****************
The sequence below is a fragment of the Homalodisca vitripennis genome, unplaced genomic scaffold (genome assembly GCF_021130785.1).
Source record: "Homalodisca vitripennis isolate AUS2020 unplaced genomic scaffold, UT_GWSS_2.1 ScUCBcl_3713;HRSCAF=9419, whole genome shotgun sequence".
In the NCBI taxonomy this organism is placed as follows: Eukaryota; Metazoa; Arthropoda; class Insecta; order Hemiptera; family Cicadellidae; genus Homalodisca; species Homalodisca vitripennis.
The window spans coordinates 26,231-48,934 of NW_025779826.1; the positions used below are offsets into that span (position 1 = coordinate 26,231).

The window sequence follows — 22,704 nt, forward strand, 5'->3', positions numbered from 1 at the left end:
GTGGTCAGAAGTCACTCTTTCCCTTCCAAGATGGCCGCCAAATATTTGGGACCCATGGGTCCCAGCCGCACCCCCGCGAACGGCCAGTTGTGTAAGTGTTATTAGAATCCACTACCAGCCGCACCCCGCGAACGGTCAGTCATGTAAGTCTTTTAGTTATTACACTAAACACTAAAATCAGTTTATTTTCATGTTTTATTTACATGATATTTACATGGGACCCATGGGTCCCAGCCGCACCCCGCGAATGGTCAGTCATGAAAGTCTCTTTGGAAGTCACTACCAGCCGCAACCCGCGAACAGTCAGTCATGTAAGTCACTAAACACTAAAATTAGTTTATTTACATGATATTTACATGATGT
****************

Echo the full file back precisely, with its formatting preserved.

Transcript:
The sequence below is a fragment of the Homalodisca vitripennis genome, unplaced genomic scaffold (genome assembly GCF_021130785.1).
Source record: "Homalodisca vitripennis isolate AUS2020 unplaced genomic scaffold, UT_GWSS_2.1 ScUCBcl_3713;HRSCAF=9419, whole genome shotgun sequence".
In the NCBI taxonomy this organism is placed as follows: Eukaryota; Metazoa; Arthropoda; class Insecta; order Hemiptera; family Cicadellidae; genus Homalodisca; species Homalodisca vitripennis.
The window spans coordinates 26,231-48,934 of NW_025779826.1; the positions used below are offsets into that span (position 1 = coordinate 26,231).

The window sequence follows — 22,704 nt, forward strand, 5'->3', positions numbered from 1 at the left end:
GTGGTCAGAAGTCACTCTTTCCCTTCCAAGATGGCCGCCAAATATTTGGGACCCATGGGTCCCAGCCGCACCCCCGCGAACGGCCAGTTGTGTAAGTGTTATTAGAATCCACTACCAGCCGCACCCCGCGAACGGTCAGTCATGTAAGTCTTTTAGTTATTACACTAAACACTAAAATCAGTTTATTTTCATGTTTTATTTACATGATATTTACATGGGACCCATGGGTCCCAGCCGCACCCCGCGAATGGTCAGTCATGAAAGTCTCTTTGGAAGTCACTACCAGCCGCAACCCGCGAACAGTCAGTCATGTAAGTCACTAAACACTAAAATTAGTTTATTTACATGATATTTACATGATGT